for each of the dependent parameters in a new spreadsheet as shown in
Figure 8-4.
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Performing a Simulation
Figure 8-4 Simulation 4
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9
Calculating Statistics
The following topics are included in this chapter:
Chapter Topics
• Overview
• Calculating Statistics
• Statistical Output Explanations
Overview
Statistics calculations are usually performed after a Least Square Fit or
Simplex Optimization to determine the accuracy of the calculation.
Calculating Statistics
To perform a Statistics calculation on a given Least Square Fit
calculation, do the following:
Step 1
Start with the Variable and Parameter set containing the parameter
values for the fit you wish to evaluate. In this example we will use a Least
Square Fit of the ABC Kinetic data to the ABC Kinetic model. We
calculated best fit values of the parameters as shown in
Figure 9-1.
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Calculating Statistics
Figure 9-1 Calculating Statistics 1
Step 2
Select Calculate > Statistics. Scientist opens a new Statistics Report in
a tab in the model interface (Figure 9-2).
Figure 9-2 Calculating Statistics 2
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Calculating Statistics
9-3
Step 3
There are no calculations in the Statistics Report at this time. The Input
Information section of the Statistics Report shows the Model, Data Set,
and Parameter Set to be used in the calculation. In addition, the Report
Options section is set to the options that have been set in the Scientist
Options Menu. You can change any of these options for this calculation
only by making the changes in the Report Options section of the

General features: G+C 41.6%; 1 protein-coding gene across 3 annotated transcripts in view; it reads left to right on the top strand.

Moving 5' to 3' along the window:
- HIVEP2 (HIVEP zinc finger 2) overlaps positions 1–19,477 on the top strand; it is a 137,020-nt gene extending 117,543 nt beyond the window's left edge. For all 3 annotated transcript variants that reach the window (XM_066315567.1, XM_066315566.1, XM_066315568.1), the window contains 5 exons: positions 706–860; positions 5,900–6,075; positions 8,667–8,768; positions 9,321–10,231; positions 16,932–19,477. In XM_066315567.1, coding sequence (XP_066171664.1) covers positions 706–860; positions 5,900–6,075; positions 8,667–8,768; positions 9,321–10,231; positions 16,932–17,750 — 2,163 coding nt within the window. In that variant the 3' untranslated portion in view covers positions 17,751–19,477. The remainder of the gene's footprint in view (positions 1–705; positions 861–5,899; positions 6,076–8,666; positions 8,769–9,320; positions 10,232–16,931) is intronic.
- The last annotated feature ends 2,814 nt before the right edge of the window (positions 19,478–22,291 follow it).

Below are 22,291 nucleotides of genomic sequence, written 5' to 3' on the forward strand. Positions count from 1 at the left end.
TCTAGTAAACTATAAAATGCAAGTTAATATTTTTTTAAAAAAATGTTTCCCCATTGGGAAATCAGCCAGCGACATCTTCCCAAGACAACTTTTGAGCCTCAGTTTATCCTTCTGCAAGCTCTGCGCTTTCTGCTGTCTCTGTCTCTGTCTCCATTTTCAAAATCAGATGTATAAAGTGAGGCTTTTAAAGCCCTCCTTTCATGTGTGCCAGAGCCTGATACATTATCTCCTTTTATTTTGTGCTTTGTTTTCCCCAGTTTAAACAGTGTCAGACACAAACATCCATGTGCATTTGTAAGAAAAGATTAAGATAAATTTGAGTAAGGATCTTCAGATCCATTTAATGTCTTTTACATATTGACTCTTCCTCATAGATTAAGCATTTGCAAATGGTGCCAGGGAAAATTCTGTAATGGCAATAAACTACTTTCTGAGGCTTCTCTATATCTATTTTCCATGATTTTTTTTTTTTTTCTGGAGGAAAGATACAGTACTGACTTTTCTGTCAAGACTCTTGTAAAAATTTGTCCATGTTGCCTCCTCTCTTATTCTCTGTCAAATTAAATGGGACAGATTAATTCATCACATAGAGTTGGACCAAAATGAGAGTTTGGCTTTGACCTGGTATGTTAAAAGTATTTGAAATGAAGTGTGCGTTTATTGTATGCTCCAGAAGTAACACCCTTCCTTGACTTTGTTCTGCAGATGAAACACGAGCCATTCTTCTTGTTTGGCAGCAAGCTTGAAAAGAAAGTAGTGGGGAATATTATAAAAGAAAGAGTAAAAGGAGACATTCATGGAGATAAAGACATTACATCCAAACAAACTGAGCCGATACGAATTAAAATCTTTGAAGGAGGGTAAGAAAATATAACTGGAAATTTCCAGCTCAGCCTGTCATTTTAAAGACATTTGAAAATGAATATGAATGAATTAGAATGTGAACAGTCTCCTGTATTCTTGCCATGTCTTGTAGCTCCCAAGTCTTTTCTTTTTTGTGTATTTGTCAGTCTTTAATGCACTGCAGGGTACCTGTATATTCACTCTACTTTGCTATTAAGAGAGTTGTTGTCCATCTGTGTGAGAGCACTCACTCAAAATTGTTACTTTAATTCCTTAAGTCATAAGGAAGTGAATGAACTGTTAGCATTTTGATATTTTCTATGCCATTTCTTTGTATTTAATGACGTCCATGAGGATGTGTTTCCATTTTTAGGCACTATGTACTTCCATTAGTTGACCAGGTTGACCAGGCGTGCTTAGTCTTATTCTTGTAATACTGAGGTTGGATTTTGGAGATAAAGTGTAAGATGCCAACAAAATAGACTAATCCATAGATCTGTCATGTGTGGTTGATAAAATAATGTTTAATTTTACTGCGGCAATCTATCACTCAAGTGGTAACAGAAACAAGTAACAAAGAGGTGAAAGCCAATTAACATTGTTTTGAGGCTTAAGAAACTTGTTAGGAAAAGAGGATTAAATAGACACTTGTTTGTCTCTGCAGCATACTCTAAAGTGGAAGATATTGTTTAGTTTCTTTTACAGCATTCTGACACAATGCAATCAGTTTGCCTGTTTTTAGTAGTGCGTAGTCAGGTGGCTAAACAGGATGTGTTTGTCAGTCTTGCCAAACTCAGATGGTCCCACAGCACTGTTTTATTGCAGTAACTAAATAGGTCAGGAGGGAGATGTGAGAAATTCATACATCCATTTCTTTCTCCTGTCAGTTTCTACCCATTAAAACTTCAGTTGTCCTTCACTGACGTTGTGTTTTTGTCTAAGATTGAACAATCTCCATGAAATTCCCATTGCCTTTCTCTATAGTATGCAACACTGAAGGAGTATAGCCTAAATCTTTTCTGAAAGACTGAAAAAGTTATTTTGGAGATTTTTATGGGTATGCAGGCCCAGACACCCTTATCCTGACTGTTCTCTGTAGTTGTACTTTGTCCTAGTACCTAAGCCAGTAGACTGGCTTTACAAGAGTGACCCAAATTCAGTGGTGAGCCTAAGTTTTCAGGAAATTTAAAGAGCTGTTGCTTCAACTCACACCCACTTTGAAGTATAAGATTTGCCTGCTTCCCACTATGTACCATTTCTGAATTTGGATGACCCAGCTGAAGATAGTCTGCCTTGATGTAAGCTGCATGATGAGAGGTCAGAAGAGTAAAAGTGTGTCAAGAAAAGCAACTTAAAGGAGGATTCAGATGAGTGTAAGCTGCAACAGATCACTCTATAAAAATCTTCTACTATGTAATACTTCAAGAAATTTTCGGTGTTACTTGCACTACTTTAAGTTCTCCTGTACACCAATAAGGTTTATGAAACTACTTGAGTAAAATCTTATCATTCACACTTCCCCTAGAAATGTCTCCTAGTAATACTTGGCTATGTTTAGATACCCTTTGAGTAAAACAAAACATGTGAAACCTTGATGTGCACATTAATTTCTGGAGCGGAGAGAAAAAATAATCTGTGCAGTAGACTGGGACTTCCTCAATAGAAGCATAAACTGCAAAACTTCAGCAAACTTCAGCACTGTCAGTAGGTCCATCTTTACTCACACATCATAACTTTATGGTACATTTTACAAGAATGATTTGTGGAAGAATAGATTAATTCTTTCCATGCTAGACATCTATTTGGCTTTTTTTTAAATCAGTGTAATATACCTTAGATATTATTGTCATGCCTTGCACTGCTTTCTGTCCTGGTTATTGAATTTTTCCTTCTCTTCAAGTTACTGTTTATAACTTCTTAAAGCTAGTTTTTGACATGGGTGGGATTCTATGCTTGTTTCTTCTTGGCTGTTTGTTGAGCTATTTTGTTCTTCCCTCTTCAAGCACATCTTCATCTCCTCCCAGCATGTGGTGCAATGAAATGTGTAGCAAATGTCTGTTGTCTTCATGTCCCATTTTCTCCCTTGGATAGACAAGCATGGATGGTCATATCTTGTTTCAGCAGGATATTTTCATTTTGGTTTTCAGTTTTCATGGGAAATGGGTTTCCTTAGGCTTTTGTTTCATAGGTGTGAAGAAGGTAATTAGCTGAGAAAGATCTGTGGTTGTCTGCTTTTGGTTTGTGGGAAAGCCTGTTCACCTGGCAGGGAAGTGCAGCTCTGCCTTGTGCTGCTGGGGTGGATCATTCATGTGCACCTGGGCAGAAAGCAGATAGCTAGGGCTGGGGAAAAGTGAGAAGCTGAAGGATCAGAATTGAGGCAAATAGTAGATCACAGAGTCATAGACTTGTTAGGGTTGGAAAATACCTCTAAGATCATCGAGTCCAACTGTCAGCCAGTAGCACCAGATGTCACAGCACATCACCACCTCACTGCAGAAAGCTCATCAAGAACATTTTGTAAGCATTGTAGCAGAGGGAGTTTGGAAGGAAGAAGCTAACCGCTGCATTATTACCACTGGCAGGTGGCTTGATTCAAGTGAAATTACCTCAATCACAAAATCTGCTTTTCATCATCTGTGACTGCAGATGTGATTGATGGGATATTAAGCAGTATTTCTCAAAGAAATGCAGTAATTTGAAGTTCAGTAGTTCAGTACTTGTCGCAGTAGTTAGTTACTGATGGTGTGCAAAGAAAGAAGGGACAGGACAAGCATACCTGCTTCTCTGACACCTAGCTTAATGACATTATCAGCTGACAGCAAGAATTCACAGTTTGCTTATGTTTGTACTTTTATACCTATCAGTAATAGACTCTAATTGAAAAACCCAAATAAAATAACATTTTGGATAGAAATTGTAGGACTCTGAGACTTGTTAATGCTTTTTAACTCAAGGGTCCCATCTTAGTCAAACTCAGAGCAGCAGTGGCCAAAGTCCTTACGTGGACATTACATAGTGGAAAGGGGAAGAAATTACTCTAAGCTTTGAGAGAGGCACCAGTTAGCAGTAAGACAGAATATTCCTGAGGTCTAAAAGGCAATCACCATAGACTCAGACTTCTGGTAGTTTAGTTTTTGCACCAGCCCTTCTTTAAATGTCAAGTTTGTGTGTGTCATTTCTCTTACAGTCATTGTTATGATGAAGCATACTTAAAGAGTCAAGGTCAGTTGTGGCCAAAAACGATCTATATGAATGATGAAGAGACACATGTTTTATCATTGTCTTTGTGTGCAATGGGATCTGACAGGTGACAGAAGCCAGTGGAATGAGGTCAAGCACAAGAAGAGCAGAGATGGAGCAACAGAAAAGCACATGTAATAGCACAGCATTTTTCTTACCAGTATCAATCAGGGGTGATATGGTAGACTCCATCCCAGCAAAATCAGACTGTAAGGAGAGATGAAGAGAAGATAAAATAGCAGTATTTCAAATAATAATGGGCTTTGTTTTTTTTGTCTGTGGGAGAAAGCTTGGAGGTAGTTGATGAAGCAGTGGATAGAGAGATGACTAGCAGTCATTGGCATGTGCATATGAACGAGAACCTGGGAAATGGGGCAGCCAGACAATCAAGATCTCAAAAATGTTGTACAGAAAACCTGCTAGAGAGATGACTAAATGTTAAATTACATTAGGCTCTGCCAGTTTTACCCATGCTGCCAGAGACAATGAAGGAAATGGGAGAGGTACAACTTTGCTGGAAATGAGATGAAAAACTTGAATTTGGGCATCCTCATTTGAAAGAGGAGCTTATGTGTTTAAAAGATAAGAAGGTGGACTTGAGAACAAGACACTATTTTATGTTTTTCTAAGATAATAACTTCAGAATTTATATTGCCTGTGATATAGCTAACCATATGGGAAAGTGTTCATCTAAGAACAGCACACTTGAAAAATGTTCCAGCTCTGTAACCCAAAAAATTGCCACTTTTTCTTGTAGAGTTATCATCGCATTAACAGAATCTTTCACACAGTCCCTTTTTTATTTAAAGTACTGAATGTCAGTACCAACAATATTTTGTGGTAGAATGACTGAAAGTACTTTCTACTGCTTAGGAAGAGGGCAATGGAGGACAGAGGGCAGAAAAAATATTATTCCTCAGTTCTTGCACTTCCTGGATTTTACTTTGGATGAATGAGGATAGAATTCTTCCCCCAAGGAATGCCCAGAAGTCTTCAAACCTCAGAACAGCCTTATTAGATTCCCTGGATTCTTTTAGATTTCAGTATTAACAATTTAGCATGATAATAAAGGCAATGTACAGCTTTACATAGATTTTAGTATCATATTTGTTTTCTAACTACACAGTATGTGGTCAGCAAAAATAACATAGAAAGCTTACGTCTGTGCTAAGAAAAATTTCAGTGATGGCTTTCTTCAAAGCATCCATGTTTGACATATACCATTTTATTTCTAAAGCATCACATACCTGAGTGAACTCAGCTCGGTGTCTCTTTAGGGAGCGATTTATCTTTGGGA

Statistics Report. These changes will not effect the Statistics Options
selected in the Scientist Options Menu.
Step 4
After you select the options you like, you calculate the Statistics Report
by choosing Calculate > Run. Scientist calculates a Statistics Report in
the same tab. The report contains all the information requested by the
user in the Report Options. In this case we have chosen Goodness-of-Fit
Statistics, Confidence Intervals, Variance-Covariance Matrix, Correlation
Matrix, and Residual Analysis as shown in Figure 9-3.
Figure 9-3 Calculating Statistics 3
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Calculating Statistics
Statistical Output Explanations
The statistical output that can be obtained with Scientist includes
statistics related solely to the data, statistics related to determination of
parameters, goodness-of-fit statistics, and analysis of residuals.
Data Statistics
The statistical information based solely on the observed data that is
provided by Scientist includes the minimum value, maximum value,
several means, the median value, sums of squares, deviation, variance,
skewness, and kurtosis.
Parameter Statistics
The statistical information on parameters provided by Scientist includes
the following:
• The best fit estimate for each parameter.
• The standard deviation of each estimate.
• The univariate and support plane 95% confidence ranges for each
parameter, based on the assumption of model linearity near the
least squares minimum.
• The variance-covariance matrix and the correlation matrix.
In addition, Scientist has the optional capability of performing a rigorous
iterative refinement of the confidence intervals assuming a nonlinear
response in the region of the parameter estimates.
Goodness-of-Fit Statistics
Several statistical parameters that may be used as indicators of
goodness-of-fit are reported by Scientist. These are the standard
deviation of data, the correlation, the coefficient of determination, Rsquared, and the Model Selection Criterion.
Analysis of Residuals
The analysis of residuals provides information as to how well the
distribution of residuals follows a normal distribution. It is most
meaningful for large samples (as obtained, for example, in quasi-elastic
light scattering experiments, or half-life determinations for mixtures of
radionuclides) and should therefore be viewed skeptically for samples
containing relatively small numbers of points (as is usually the case for
pharmacokinetic studies or other experiments where data is manually
acquired, on point at a time).
Scientist® 3.0 Getting Started Guide - Version 1
For additional information or support on this Micromath® product,
visit www.micromath.com
Scientist® 3.0 Getting Started Guide